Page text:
The American West was an eight-part documentary series that ran on the AMC network last summer. With Robert Redford as executive producer, it focused on a series of prominent personalities, “heroes,” forceful men who “took what they wanted.” These men were described in this documentary series as representing the American character of strength and enterprise.
These men included “outlaws” such as Jesse James, Billy the Kid, and Crazy Horse, who took up arms against often unjust and corrupt government actions. They also included lawmen such as Pat Garrett, Wyatt Earp, and George Armstrong Custer, who tended to shoot first and worry about evidence and trials only if there were survivors from the shooting. In many respects, in this retelling of their stories, there was not that much difference between the outlaws and the lawmen. All were forceful characters who took bold action.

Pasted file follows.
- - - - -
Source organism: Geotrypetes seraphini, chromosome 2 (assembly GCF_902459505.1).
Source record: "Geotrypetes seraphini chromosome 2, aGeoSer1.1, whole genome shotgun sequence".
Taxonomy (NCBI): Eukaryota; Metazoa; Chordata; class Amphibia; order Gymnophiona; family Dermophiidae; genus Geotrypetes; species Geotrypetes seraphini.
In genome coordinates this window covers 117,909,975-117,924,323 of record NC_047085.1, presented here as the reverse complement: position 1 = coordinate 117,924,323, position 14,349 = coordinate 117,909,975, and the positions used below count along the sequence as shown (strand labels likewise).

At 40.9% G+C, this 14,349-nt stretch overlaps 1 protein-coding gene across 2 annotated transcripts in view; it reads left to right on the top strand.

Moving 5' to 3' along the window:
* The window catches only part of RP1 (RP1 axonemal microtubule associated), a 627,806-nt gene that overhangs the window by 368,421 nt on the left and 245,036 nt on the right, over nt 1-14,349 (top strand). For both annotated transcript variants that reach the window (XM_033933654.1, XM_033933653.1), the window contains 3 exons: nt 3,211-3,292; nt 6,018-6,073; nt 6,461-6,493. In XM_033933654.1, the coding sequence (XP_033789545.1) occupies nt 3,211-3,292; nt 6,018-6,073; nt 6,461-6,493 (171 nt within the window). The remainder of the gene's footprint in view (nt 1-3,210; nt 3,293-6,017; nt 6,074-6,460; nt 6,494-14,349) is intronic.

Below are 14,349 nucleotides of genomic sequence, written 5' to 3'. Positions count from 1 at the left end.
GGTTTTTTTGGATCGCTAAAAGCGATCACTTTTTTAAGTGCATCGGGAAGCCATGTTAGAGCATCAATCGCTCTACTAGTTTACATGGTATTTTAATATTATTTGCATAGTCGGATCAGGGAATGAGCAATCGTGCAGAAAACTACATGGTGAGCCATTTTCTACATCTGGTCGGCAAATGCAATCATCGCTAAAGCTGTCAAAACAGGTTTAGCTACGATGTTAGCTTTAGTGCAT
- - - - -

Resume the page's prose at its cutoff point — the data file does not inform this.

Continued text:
American culture still seems to revere heroic outlaws (from The Godfather to The Sopranos) and trigger-happy lawmen (from John Wayne to Dirty Harry and Luke Skywalker).
As Americans agonize over the current shooting war between young black men and white police officers, they should not be surprised. From the beginning of their nation, Americans have often chosen to solve problems with guns. Sadly, the current violence is very much part of an American tradition. It is just that, looked at closely, reality seems more sordid and less heroic than the legends.